A petition calling for the resignation of Senator Rónán Mullen has gathered close to 30,000 signatures since it was launched five days ago.
Mullen, a National University of Ireland (NUI) Senator, was a prominent pro-life advocate before and during the referendum on the eighth amendment. Following the referendum, where a vast majority of voters opted to support repeal, Mullen said he would oppose the passage of abortion access legislation through the Oireachtas.
The petition is in response to comments made by Mullen on TV3’s penultimate referendum debate, where he rejected the idea that mental health could be valid grounds for accessing abortion. “Mental health has no evidence base”, he said.
As of today, the petition has 28,325 signatures.
The comments triggered an outpouring of criticism and anger on social media. The pro-life side, during the referendum campaign, repeatedly claimed that women would be able to access abortion on “vague mental health grounds”. On RTÉ radio, the Union of Students in Ireland (USI) President-elect Síona Cahill accused pro-life campaigner and impeached University College Dublin Students’ Union (UCDSU) President Katie Ascough of “re-stigmatising” mental health.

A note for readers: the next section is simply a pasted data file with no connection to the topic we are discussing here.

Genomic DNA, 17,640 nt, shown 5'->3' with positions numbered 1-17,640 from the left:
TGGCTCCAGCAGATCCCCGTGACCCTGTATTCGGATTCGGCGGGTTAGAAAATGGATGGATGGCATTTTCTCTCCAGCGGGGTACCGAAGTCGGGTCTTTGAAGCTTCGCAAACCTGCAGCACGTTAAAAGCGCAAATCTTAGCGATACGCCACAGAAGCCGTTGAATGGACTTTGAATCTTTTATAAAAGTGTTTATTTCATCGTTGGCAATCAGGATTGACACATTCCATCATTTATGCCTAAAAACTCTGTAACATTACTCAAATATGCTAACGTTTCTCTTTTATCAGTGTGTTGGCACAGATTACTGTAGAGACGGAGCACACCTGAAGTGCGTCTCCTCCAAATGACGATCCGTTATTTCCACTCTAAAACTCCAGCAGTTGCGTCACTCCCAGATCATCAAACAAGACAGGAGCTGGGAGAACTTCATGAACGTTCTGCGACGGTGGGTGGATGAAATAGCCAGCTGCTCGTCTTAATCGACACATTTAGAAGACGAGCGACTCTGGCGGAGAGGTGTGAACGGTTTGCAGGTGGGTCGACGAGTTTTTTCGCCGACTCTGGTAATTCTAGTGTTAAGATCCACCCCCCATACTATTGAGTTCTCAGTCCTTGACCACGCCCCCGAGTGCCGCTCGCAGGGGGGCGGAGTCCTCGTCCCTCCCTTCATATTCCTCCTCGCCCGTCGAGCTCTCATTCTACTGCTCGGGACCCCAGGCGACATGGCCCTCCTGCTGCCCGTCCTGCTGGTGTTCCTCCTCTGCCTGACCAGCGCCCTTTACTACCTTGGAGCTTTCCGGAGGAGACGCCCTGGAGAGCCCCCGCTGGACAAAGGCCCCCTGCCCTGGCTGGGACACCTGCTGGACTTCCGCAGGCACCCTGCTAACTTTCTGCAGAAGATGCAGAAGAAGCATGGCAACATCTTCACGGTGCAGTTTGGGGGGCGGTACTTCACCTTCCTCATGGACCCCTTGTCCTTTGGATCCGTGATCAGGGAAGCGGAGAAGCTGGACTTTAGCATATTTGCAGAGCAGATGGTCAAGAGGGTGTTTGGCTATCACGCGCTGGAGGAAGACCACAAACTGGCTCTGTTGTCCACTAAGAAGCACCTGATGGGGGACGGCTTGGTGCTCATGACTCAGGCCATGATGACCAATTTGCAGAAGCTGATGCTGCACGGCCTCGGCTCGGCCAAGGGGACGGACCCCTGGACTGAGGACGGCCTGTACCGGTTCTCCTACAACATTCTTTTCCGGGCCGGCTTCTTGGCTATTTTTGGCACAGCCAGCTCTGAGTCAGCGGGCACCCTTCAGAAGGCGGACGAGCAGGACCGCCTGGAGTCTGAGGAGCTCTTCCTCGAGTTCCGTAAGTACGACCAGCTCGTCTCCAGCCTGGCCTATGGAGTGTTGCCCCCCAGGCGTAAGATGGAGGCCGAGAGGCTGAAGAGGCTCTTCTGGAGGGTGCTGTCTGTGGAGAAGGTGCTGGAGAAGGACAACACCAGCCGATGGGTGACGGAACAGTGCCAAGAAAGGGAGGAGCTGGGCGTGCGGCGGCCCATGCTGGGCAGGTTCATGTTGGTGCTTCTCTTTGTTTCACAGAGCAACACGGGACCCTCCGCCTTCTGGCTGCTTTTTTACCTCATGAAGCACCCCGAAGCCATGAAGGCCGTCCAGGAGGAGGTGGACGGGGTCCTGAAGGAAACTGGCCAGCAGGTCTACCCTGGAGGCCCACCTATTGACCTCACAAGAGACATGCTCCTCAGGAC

Speaking to The University Times, Richard Bohan Martin, who started the petition, said Mullen’s comments had “denigrated” people fighting for better mental health care.
“We need respect and we need care in the public forum”, he said. Stressing that this wasn’t a personal attack on Mullen and that he believed in the importance of vigorous debate, he said that he still felt Mullen’s comment was not “representative of NUI graduates”.
The petition states that Mullen’s comments “undermine the seriousness of the issue at hand affecting a huge, wide ranging demographic in Ireland today”.
“I strongly believe that Ronan Mullen no longer warrants a Mandate for Public Office based on the degradation of the Mental Health epidemic, has breached the Code of Conduct and should resign from Senate with immediate effect”, it states.
Mullen has long been one of the most vocal – and controversial – pro-life politicians. An Independent senator, he received strong criticism for his conduct as a member of the Oireachtas Committee on the Eighth Amendment and dissented from the committee’s recommendations. At one stage, the committee’s Chair, Senator Catherine Noone, accused Mullen of trying to “undermine” her position.
Following the result, Mullen said: “I have a strong sense of sadness at what has happened. I think a lot of unborn children will lose their lives in the future.”
“I’d ask people to keep those children in their thoughts and prayers today, and their mothers and those involved in taking their lives.”
Mullen did not respond to a request for comment.